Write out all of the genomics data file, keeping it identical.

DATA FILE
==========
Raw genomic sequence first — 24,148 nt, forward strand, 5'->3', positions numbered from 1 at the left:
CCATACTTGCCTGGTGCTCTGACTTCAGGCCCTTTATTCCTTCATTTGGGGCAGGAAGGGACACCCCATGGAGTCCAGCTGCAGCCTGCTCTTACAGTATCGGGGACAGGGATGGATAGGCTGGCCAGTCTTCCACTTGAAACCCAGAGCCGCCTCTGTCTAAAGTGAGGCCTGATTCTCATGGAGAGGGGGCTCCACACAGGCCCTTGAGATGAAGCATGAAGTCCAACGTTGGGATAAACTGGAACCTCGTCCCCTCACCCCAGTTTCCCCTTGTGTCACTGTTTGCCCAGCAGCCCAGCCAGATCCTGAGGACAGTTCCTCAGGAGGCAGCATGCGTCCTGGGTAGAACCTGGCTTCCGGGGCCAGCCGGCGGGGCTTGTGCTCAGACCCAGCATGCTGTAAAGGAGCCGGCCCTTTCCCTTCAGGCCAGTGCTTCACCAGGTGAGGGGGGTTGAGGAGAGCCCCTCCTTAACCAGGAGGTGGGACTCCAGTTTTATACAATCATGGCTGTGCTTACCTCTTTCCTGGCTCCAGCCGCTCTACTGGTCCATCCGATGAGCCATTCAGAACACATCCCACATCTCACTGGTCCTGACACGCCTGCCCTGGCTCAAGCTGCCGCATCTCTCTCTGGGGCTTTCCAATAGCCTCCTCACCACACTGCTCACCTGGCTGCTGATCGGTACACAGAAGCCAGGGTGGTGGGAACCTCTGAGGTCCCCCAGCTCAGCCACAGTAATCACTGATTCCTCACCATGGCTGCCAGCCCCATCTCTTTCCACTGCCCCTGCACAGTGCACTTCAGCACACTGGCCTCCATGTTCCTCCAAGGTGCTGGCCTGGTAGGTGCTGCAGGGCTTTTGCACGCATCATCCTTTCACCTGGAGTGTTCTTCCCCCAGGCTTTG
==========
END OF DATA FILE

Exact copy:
Raw genomic sequence first — 24,148 nt, forward strand, 5'->3', positions numbered from 1 at the left:
CCATACTTGCCTGGTGCTCTGACTTCAGGCCCTTTATTCCTTCATTTGGGGCAGGAAGGGACACCCCATGGAGTCCAGCTGCAGCCTGCTCTTACAGTATCGGGGACAGGGATGGATAGGCTGGCCAGTCTTCCACTTGAAACCCAGAGCCGCCTCTGTCTAAAGTGAGGCCTGATTCTCATGGAGAGGGGGCTCCACACAGGCCCTTGAGATGAAGCATGAAGTCCAACGTTGGGATAAACTGGAACCTCGTCCCCTCACCCCAGTTTCCCCTTGTGTCACTGTTTGCCCAGCAGCCCAGCCAGATCCTGAGGACAGTTCCTCAGGAGGCAGCATGCGTCCTGGGTAGAACCTGGCTTCCGGGGCCAGCCGGCGGGGCTTGTGCTCAGACCCAGCATGCTGTAAAGGAGCCGGCCCTTTCCCTTCAGGCCAGTGCTTCACCAGGTGAGGGGGGTTGAGGAGAGCCCCTCCTTAACCAGGAGGTGGGACTCCAGTTTTATACAATCATGGCTGTGCTTACCTCTTTCCTGGCTCCAGCCGCTCTACTGGTCCATCCGATGAGCCATTCAGAACACATCCCACATCTCACTGGTCCTGACACGCCTGCCCTGGCTCAAGCTGCCGCATCTCTCTCTGGGGCTTTCCAATAGCCTCCTCACCACACTGCTCACCTGGCTGCTGATCGGTACACAGAAGCCAGGGTGGTGGGAACCTCTGAGGTCCCCCAGCTCAGCCACAGTAATCACTGATTCCTCACCATGGCTGCCAGCCCCATCTCTTTCCACTGCCCCTGCACAGTGCACTTCAGCACACTGGCCTCCATGTTCCTCCAAGGTGCTGGCCTGGTAGGTGCTGCAGGGCTTTTGCACGCATCATCCTTTCACCTGGAGTGTTCTTCCCCCAGGCTTTG